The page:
With the Collective Bargaining Agreement between NFL owners and the NFL Players Association (NFLPA) due to expire on March 4, the possibility of a player lockout looms large, and the league is warning fans about possible game cancellations and setting forth a refund policy for ticket holders.
The policy, announced this week, applies to general admission seats only, with refunds for club and other special seating, including personal seat licenses, being left up to the individual clubs. The policy guarantees full refunds for all pre-season and regular season home games which are cancelled due to a work stoppage.
Season and partial season ticket holders will receive their refunds either in the original form of payment or as credit toward payment on future tickets. Similarly, individual ticket holders will be offered their choice of a refund or a replacement ticket for a future game. The game selection will be at the discretion of the particular club and dictated by availability.
Clubs have thirty days to make these refunds to fans once the readjusted 2011 schedule, if necessary, is established. In the meantime, season ticket holders should expect to hear from their teams in the coming weeks with specific information about purchase for the 2011 season.
In a statement that accompanied the League’s refund policy announcement, Commissioner Roger Goodell asserted, “We are working hard to secure an agreement with the union that is fair and forward-thinking to ensure our game is sound and strong well into the future. We know we will reach an agreement at some point. We all want football without interruption, but our fans are entitled to know now that they would receive refunds if any games are cancelled.”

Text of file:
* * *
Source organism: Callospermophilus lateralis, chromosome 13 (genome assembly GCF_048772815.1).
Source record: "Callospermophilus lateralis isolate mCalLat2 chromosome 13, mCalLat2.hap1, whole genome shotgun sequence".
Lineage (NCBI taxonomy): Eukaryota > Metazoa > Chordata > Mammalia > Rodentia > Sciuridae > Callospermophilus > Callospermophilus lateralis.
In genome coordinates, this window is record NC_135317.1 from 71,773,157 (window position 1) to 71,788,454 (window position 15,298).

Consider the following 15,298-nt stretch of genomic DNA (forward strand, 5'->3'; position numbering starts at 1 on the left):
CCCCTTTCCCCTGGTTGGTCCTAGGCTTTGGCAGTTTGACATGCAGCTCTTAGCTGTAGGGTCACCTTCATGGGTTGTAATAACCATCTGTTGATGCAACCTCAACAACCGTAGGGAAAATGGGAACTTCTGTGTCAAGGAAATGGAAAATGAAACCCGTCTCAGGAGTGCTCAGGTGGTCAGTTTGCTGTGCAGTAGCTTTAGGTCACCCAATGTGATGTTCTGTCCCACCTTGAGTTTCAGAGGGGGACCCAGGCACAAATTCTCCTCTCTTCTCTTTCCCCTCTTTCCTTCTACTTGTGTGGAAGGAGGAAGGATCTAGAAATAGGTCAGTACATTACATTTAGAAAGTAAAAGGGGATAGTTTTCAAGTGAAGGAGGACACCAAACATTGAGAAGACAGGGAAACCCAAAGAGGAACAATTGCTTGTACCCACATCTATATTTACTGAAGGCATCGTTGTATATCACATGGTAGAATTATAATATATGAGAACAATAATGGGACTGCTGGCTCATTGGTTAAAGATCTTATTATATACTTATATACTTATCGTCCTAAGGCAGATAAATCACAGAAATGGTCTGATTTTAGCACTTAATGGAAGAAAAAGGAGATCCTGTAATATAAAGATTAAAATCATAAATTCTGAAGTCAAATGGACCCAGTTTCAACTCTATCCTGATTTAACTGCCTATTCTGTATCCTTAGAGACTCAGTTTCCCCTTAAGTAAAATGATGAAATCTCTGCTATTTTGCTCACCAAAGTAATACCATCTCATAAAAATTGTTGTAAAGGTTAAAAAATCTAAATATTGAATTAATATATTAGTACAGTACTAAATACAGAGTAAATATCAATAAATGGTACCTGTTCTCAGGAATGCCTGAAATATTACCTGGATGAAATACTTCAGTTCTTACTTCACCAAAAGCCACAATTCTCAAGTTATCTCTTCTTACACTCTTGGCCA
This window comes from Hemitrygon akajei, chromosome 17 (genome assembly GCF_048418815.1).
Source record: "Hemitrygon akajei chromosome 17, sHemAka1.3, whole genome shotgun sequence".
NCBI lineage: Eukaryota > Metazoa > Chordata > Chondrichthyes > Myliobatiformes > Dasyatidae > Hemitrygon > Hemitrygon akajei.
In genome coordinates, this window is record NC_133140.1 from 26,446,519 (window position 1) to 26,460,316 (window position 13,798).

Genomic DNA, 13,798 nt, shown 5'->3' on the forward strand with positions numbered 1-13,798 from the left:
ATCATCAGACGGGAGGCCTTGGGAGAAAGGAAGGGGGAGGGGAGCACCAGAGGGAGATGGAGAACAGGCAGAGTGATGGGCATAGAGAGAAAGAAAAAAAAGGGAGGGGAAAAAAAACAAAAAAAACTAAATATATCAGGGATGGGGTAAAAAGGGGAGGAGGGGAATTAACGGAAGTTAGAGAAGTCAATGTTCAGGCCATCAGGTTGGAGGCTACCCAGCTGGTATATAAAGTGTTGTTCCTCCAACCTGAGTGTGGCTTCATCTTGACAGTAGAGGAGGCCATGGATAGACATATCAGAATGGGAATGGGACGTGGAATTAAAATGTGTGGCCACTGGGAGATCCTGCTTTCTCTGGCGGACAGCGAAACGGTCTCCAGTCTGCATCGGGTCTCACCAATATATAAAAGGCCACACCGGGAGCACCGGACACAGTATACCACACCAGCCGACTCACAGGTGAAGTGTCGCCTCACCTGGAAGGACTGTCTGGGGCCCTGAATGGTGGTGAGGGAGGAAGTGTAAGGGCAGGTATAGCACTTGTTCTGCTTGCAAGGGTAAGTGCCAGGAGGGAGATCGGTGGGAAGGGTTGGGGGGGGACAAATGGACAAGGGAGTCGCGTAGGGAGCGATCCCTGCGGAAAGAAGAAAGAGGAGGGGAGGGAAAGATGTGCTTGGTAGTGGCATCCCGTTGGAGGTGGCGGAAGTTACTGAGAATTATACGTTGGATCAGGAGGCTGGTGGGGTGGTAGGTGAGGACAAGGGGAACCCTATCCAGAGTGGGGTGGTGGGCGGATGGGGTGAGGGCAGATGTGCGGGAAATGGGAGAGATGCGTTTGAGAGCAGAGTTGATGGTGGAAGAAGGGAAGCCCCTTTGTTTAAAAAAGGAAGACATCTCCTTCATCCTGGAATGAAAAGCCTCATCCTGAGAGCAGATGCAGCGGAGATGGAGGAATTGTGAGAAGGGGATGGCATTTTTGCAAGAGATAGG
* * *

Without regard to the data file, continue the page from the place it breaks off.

In 2008, NFL owners decided to opt out of the current Collective Bargaining Agreement when it expires in March, hoping to negotiate better conditions in 2010. The NFLPA is intent on working with the current agreement and is challenging owners’ assertions that the agreement is detrimental to them.
Most recently, the players’ union has appealed to local and state officials for help with negotiating a new agreement and avoiding a lockout next year, and some members have attended a briefing before the U.S. Congress focusing on the possible harm of a work stoppage to local economies.